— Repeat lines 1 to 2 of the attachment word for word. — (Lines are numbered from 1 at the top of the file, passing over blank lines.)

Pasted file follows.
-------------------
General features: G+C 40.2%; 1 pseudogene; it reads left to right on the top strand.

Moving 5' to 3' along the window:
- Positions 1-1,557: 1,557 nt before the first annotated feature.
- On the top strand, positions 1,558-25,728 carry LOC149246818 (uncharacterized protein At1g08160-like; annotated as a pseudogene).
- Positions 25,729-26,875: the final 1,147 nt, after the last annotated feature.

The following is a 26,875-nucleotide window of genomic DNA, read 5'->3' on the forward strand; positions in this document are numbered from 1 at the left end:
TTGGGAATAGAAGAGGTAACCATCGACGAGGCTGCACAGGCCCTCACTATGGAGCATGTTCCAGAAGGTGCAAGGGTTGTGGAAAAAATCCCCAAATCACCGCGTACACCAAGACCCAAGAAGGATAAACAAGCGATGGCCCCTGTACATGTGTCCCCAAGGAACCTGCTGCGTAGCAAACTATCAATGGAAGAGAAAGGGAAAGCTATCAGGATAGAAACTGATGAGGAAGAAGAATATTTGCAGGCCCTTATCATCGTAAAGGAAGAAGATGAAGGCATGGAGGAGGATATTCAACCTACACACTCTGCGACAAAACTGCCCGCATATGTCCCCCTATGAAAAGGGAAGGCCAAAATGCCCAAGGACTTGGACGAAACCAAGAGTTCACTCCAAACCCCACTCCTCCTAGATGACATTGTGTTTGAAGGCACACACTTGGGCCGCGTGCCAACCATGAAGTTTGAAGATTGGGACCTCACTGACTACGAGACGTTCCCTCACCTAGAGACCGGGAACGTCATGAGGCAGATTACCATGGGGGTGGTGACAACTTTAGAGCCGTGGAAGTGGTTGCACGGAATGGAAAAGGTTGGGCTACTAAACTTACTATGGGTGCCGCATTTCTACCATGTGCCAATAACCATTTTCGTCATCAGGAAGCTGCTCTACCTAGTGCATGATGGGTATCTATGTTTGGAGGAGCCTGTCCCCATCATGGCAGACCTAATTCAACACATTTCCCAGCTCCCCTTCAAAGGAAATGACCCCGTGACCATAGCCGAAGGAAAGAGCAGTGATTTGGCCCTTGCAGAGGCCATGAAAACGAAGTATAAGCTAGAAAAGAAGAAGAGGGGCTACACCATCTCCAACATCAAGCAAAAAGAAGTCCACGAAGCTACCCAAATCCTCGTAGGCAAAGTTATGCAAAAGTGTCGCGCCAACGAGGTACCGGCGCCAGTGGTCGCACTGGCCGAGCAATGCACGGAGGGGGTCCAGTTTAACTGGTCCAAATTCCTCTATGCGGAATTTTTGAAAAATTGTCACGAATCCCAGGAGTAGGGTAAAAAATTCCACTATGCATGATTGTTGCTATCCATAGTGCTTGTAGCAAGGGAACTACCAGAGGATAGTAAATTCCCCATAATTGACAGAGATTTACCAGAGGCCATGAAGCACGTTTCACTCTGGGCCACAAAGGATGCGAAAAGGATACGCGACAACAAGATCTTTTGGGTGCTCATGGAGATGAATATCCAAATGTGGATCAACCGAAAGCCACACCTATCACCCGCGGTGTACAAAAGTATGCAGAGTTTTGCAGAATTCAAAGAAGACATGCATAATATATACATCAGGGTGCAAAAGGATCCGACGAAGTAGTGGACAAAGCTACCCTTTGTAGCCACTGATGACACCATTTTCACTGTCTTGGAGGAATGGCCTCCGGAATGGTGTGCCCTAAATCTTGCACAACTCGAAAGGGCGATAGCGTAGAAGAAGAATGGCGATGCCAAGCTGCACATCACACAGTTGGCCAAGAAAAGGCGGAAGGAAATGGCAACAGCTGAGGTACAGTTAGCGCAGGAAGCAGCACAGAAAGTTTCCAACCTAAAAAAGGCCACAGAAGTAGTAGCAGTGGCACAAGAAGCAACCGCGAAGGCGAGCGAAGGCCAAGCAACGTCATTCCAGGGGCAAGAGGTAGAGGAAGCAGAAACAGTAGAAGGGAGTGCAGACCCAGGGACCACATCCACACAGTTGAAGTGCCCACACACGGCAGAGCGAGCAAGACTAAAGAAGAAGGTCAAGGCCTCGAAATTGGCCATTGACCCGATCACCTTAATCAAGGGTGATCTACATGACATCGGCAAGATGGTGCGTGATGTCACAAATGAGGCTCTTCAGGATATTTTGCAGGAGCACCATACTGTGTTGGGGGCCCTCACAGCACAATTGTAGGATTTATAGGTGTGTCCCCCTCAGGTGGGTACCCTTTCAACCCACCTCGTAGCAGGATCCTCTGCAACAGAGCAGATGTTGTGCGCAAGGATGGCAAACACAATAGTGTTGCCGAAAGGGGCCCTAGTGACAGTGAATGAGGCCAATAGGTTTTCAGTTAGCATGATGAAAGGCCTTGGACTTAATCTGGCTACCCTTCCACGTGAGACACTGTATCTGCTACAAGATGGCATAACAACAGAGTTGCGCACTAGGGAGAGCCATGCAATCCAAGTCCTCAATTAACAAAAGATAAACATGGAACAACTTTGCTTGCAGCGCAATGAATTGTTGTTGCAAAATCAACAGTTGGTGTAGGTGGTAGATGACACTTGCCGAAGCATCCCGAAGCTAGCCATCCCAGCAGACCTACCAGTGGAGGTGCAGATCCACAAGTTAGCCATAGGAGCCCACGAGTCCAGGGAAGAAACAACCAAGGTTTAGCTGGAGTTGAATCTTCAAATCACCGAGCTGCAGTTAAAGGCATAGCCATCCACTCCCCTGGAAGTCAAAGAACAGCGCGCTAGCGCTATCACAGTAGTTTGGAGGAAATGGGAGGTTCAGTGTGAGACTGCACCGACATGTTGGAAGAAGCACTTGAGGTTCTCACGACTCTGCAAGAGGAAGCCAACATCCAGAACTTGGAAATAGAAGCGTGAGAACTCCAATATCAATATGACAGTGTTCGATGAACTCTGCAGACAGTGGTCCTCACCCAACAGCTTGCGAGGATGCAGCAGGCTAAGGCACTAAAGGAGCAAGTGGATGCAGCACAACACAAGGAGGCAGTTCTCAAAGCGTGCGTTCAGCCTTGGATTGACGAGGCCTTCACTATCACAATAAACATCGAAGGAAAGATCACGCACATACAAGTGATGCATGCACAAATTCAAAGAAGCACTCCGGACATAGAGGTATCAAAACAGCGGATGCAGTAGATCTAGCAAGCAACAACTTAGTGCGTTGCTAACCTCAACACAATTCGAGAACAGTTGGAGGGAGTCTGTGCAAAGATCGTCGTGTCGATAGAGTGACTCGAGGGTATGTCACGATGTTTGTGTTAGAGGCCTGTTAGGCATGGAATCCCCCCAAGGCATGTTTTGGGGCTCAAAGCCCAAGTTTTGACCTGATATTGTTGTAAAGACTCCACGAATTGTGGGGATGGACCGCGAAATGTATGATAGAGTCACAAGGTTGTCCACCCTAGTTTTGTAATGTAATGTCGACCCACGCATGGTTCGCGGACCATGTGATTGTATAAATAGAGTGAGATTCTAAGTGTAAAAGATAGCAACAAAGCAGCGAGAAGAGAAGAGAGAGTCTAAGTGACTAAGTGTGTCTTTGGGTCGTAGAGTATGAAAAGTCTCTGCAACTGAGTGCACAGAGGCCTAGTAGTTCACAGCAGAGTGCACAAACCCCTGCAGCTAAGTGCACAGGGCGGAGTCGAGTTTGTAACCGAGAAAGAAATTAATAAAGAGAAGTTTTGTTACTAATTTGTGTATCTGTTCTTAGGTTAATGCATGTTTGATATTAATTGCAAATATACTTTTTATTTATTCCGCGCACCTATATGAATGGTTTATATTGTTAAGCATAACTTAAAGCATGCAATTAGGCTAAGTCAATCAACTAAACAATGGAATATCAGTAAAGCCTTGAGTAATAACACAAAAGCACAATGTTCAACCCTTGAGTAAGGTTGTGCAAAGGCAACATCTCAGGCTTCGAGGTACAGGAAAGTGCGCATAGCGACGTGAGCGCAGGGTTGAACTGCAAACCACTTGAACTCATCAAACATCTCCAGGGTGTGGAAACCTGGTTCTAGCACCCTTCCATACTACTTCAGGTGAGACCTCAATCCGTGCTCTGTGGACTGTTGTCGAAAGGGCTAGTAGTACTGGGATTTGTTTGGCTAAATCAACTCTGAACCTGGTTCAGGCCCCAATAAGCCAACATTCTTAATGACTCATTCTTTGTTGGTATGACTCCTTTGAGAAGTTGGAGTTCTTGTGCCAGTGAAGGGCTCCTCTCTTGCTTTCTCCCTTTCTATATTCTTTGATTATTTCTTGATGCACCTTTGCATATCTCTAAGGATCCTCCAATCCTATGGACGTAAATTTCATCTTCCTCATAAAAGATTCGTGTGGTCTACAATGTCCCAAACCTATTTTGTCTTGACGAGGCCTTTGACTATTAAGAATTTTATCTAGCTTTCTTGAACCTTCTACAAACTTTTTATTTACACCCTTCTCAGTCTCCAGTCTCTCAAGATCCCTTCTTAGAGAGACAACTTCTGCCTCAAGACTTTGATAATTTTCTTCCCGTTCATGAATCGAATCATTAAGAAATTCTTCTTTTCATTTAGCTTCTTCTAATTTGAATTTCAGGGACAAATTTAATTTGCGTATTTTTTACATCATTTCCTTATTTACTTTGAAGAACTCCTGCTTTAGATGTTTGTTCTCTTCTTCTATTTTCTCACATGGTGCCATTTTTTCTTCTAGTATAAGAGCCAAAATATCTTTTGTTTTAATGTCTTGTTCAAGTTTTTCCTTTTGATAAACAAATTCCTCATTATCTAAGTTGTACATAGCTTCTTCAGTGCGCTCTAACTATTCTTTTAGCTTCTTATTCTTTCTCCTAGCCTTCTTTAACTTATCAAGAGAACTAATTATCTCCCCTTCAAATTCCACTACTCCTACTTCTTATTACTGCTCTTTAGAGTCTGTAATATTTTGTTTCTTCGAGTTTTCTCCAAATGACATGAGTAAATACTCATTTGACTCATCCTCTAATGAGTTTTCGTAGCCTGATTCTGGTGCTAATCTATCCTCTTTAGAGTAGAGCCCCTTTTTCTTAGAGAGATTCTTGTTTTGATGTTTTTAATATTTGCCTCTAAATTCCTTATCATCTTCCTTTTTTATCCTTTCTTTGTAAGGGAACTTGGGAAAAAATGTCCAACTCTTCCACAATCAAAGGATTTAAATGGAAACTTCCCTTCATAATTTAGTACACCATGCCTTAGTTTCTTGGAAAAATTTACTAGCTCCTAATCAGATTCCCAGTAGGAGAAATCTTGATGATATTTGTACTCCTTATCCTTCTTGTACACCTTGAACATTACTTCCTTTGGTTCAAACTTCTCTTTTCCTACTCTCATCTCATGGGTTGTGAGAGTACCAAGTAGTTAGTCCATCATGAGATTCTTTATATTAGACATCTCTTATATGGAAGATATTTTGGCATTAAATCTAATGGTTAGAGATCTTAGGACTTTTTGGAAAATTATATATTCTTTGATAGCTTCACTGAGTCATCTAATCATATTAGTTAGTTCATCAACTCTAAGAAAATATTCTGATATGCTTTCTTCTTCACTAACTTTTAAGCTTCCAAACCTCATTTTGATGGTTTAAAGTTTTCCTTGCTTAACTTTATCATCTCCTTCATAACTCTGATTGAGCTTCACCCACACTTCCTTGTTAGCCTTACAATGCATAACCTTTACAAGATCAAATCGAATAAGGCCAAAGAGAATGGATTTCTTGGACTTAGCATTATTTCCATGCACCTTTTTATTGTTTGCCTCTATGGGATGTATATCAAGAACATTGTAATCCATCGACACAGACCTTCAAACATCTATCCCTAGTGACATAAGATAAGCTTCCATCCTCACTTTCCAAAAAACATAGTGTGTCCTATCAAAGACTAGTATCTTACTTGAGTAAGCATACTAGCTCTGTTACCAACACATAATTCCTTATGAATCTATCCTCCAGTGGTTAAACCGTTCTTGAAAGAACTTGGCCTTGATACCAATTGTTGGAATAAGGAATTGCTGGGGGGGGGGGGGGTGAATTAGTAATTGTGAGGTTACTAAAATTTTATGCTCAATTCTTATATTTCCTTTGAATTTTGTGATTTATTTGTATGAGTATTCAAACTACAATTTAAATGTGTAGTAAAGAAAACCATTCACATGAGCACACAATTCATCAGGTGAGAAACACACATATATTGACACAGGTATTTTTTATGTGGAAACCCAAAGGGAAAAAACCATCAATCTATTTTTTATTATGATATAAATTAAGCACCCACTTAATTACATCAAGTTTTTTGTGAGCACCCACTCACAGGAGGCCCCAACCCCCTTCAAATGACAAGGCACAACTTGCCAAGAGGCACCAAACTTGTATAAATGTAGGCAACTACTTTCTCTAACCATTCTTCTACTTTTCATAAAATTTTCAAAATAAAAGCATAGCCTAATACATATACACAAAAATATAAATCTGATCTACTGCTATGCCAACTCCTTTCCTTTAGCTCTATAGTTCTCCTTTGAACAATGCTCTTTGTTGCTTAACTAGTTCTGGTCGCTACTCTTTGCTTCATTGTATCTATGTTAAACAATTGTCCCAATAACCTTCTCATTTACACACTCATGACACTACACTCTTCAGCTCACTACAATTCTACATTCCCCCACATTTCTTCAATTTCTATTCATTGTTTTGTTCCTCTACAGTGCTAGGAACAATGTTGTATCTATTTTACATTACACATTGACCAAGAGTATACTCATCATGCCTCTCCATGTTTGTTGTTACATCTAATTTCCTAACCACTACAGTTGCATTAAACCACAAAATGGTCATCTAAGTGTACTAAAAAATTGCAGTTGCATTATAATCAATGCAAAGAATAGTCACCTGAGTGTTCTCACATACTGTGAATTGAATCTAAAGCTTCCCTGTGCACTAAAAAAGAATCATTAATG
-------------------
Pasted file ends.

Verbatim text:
General features: G+C 40.2%; 1 pseudogene; it reads left to right on the top strand.

Moving 5' to 3' along the window: